When a conductor or another type of railway employee is involved in a train accident, the Federal Railroad Association (FRA) requires that the conductor is subjected to a drug test to determine if any controlled substances may have caused impairment and potentially been a contributing factor to the accident.
But the FRA recently decided to add non-prescription, over-the-counter drugs to the list of substances it tests for in an effort to better determine if those drugs may also have an impact on train operators’ ability to do their jobs safely.
FRA Study on Train Accidents
Recently, the FRA conducted a study of nearly 300 reported train accidents – 294 total accidents to be exact – between 2002 and 2009 that investigators had determined “human error” was at least partially the cause of the accident.
In approximately 80 percent of all of the train accident cases they reviewed, one or more employees on board the locomotive involved had taken at least one generic or brand name drug sometime prior to the accident.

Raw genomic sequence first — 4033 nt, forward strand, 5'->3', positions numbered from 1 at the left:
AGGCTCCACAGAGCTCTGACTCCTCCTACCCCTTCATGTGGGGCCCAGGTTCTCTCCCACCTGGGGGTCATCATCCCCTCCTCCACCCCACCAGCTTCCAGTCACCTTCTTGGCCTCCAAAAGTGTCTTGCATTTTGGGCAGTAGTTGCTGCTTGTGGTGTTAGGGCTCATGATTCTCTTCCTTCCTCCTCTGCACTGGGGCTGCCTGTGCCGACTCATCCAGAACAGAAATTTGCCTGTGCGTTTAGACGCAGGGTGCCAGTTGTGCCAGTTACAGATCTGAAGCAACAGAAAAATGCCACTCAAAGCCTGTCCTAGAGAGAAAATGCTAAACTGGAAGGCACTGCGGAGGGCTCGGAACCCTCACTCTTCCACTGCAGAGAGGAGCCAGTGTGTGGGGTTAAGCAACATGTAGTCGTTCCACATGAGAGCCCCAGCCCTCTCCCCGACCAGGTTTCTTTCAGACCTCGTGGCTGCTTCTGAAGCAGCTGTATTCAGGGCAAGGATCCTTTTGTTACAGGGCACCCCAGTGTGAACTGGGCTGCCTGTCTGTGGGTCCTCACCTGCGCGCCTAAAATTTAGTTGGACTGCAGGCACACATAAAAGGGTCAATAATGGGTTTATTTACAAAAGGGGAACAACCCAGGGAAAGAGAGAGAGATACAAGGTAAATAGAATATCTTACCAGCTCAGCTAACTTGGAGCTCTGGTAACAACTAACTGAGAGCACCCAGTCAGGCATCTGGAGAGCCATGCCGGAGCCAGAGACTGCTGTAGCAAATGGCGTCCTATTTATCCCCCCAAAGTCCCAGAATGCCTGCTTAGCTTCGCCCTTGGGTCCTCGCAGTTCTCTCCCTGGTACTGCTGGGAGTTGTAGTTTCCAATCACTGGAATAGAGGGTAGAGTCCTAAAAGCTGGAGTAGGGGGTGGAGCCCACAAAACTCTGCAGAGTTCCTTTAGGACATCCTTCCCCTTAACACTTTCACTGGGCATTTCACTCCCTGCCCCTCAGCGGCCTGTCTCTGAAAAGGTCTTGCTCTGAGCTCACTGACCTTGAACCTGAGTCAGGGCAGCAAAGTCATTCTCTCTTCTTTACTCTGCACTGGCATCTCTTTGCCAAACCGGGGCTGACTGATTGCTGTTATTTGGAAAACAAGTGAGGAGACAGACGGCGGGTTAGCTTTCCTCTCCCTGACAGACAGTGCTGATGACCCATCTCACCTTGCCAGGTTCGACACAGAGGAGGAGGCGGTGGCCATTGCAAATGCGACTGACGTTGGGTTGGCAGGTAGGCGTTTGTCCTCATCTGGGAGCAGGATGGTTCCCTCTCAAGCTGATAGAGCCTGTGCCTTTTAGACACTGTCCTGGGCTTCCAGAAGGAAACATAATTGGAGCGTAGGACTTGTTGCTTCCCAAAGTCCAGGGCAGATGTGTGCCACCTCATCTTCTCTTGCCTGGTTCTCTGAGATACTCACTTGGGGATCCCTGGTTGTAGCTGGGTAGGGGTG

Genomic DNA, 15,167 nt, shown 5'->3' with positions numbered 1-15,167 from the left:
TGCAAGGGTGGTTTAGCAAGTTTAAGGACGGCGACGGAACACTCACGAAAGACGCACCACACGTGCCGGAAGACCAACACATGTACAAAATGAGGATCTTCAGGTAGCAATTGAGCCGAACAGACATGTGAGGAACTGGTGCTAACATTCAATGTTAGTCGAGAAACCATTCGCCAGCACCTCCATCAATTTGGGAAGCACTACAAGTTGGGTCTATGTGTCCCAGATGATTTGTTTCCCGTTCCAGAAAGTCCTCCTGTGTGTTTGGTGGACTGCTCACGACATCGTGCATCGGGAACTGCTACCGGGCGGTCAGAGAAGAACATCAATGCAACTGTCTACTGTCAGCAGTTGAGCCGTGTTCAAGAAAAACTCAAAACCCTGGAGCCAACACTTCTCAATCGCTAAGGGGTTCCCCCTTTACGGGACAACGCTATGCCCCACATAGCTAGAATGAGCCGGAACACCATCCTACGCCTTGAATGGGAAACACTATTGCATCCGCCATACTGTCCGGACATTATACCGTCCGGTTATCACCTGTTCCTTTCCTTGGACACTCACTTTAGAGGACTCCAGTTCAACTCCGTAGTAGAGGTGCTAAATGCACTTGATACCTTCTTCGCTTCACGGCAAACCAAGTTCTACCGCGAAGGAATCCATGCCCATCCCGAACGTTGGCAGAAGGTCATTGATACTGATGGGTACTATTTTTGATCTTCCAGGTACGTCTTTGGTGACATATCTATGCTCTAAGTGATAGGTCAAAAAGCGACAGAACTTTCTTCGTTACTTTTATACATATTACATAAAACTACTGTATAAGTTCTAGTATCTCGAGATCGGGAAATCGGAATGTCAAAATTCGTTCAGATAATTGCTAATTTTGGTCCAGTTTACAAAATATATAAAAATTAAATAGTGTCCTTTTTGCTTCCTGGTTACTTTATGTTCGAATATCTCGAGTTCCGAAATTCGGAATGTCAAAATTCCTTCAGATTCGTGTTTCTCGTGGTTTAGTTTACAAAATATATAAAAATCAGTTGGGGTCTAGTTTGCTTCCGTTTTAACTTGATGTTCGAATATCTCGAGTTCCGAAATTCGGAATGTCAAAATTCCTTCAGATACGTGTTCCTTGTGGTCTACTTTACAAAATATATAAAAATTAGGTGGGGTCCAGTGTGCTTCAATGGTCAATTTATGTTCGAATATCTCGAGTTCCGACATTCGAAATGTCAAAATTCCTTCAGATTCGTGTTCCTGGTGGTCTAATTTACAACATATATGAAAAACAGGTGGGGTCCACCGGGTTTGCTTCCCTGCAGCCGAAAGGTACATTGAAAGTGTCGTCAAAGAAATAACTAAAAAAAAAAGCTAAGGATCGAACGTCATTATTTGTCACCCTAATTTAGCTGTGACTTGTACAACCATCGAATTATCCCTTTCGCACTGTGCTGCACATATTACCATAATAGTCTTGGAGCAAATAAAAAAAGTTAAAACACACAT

In follow-up conversations about potential risks, railroad officials and researchers conceded that the actual number of employees who used non-controlled substances prior to a train accident was probably higher than 80 percent, because some employees likely either forgot or chose not to report any substances they were taking.
Non-Controlled Substance Use by Conductors
Granted, the term non-controlled substance is a broad one and can include any over-the-counter product ranging from sedating antihistamines – such as Benadryl – to herbal remedies or dietary supplements.
Although the effects of over-the-counter drugs are unlikely to cause impairment in the way that controlled substances do, railway officials say that they need to begin testing employees and collecting data in order to determine possible “unintended side effects” from medications that are mixed together or misused.
The FRA has received a number of responses to the rule, which went into effect March 5. Labor groups representing railroad employees are against it, claiming that the rule might discourage employees from using common drugs to recover from illness. However, the FRA maintains the stance that it will provide a more detailed understanding of the risks that even common medications can present.
Train accidents are very rare, yet extremely dangerous to both employees and passengers alike. The rule also includes a provision that will keep the test results confidential while the FRA continues to collect and study the data in order to determine if there are any risks associated with specific drugs. The overall goal is to determine if regular medications cause any side-effects that will impede employees’ ability to safely do their jobs.